Report by Judy Wheeler
On Wednesday 13th June, ELISA hosted a visit to St Cecilia’s Hall, in Edinburgh’s Cowgate. We were lucky enough to be given a guided tour of The Music Museum’s Collections by our very knowledgeable guide Sarah!
Entrance to the museum is from Niddry Street in the Cowgate – since undergoing a £6.5 million renovation, St Cecilia’s Hall and Music Museum is open Tuesday to Saturday, and is free to visit: https://www.ed.ac.uk/visit/museums-galleries/st-cecilias
St Cecilia’s Hall itself is Scotland’s oldest purpose-built concert hall, built by the Edinburgh Musical Society in 1762. We heard a little of the hall’s history – it has been put to many different uses over the years, including a church, a Masonic Lodge, and a Dr Bell’s School, as well as a Cobbler’s and swing dance club to name a few. Luckily now it is a concert hall again, hosting a range of concerts and public events – and it is claimed that it is the only place in the world, it is claimed, that you can hear 18th-century music being played on 18th-century instruments in an 18th- century setting!
The Music Museum houses the university’s collection of musical instruments from all over the world – a huge collection of 6000 instruments, with around 500 on display. We were treated to a tour of the keyboard instruments first of all – 36 in total, including harpsichords, virginals, spinets, clavichords and pianofortes – if you don’t know the difference, I would encourage you to visit the museum 🙂
Most of the early keyboard instruments were designed for domestic settings, to be played in the home – usually by ladies. Due to this, a lot of the time they needed to be on a fairly high stand, to make room for the skirts and corset of the musicians! The materials used also hinted at the social standing of the owner – instruments belonging to the middle classes would be less lavishly decorated, or made of materials that were cheaper at the time. The shape of some of the instruments was even designed so that the lady playing the keys could continue to flirt as she did so.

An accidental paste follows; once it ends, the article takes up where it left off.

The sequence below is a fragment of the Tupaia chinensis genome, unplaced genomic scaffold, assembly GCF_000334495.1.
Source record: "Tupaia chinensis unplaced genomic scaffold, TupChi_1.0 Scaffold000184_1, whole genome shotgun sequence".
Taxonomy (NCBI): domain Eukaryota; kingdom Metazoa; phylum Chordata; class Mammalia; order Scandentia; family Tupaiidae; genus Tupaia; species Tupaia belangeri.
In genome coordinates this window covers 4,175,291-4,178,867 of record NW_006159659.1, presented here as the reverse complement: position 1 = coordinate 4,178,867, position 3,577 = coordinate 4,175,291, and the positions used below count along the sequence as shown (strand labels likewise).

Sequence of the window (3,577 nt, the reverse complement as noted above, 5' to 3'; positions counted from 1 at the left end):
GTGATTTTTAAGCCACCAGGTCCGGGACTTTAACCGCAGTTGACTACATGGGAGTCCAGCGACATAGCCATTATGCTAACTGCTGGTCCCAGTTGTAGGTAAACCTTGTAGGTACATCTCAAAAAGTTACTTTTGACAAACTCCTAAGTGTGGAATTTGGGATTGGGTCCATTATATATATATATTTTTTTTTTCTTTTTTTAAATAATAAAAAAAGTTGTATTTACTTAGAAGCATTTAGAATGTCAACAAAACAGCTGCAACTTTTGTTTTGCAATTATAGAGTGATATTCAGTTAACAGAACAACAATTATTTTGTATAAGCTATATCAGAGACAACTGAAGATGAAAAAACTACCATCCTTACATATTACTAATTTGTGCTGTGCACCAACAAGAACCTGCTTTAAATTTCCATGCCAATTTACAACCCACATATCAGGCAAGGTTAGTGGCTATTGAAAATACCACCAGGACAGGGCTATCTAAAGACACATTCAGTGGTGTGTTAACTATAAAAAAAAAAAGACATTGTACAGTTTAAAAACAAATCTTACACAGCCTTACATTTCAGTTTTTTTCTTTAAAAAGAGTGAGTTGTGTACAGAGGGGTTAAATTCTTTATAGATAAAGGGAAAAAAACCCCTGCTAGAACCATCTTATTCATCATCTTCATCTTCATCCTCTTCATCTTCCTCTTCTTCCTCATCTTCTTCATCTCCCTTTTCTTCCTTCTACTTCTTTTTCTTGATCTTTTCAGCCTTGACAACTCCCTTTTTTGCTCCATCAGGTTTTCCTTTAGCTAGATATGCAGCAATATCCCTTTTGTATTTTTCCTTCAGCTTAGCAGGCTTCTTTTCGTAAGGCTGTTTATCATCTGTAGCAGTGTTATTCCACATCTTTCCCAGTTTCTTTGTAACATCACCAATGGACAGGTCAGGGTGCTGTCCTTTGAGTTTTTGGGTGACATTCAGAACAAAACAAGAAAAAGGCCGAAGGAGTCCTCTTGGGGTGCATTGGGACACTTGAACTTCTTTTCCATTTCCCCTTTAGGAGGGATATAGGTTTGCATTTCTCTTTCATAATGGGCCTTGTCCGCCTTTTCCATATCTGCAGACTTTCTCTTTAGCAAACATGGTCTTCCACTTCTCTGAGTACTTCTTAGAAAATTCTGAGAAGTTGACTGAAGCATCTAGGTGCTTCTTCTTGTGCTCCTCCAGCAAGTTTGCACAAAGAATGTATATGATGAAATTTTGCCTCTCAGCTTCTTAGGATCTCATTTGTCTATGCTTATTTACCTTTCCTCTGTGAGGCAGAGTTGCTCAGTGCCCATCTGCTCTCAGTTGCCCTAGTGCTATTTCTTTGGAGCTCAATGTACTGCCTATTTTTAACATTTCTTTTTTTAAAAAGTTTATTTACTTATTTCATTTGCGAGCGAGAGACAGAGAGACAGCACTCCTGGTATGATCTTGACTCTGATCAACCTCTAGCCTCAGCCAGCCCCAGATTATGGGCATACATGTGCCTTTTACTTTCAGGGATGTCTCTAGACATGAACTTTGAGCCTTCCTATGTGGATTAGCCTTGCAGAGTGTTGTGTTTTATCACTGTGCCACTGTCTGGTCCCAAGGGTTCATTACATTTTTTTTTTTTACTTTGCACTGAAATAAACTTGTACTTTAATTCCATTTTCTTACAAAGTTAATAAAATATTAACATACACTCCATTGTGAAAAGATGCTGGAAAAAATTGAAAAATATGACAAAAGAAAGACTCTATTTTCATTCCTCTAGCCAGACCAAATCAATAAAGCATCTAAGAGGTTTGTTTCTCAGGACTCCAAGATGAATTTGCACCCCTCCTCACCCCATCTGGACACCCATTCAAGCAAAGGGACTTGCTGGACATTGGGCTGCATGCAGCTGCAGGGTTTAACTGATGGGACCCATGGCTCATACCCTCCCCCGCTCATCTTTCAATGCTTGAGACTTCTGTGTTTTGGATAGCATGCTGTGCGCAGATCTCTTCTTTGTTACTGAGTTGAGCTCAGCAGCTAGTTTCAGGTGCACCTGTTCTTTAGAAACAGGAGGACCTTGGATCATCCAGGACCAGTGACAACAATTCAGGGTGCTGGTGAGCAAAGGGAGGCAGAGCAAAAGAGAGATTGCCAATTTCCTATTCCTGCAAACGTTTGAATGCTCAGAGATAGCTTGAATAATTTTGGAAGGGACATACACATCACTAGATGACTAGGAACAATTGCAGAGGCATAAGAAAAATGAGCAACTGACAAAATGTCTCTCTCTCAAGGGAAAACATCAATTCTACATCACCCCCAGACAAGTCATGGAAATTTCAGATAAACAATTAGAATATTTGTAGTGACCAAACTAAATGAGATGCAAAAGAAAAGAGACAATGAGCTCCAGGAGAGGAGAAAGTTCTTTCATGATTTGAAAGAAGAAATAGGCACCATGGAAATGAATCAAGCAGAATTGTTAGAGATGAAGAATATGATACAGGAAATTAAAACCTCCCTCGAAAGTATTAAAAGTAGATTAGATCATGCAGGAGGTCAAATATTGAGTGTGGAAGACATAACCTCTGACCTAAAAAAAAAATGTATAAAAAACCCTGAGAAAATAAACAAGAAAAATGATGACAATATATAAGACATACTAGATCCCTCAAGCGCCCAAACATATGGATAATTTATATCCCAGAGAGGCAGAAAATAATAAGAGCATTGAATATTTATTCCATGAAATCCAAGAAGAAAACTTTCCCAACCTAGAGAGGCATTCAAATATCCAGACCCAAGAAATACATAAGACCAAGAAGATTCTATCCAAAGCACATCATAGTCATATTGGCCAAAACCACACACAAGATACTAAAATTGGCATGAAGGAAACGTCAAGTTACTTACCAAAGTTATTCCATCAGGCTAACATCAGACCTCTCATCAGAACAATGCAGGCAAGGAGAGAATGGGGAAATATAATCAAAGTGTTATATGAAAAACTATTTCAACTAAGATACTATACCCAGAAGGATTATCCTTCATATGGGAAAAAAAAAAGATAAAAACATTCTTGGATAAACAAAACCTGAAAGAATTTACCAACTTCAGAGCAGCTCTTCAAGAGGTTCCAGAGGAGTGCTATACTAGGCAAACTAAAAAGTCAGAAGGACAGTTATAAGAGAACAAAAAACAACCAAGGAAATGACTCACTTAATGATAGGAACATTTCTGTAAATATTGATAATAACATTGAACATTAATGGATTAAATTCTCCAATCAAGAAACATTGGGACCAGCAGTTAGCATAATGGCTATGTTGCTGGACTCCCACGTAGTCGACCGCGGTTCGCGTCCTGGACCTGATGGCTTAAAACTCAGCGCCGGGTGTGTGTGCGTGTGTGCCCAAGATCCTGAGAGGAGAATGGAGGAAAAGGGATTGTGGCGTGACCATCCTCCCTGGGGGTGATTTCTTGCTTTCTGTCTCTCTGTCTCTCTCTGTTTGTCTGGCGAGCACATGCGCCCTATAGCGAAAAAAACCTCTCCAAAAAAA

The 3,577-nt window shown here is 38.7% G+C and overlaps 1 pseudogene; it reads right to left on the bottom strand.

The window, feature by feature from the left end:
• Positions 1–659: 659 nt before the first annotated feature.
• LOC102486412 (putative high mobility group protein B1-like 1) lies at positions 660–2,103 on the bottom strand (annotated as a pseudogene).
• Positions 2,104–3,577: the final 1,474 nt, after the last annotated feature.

We also saw a Chamber organ dating from 1775 – the air had to be pumped manually through the instrument, so a ‘Blower’ was required to operate the pump – a tiring job.
We moved on to the rest of the collection – instruments on display included a Hurdy Gurdy – a kind of mechanical violin where a wheel is turned to make the sound.
Can you spot it in this display case?
The museum traces the development of the instruments, with early examples through to more modern instruments – below you can see from the recorder, wooden and ivory flutes – and even one made of crystal – through to the modern metal flute.
I’d happily tell you more, but will let the pictures speak for themselves – I’d definitely recommend a visit and you can have a sneak preview on the website too: http://www.stcecilias.ed.ac.uk/
St Cecilia’s Hall
Report by Judy Wheeler
ELISA Training & Development Group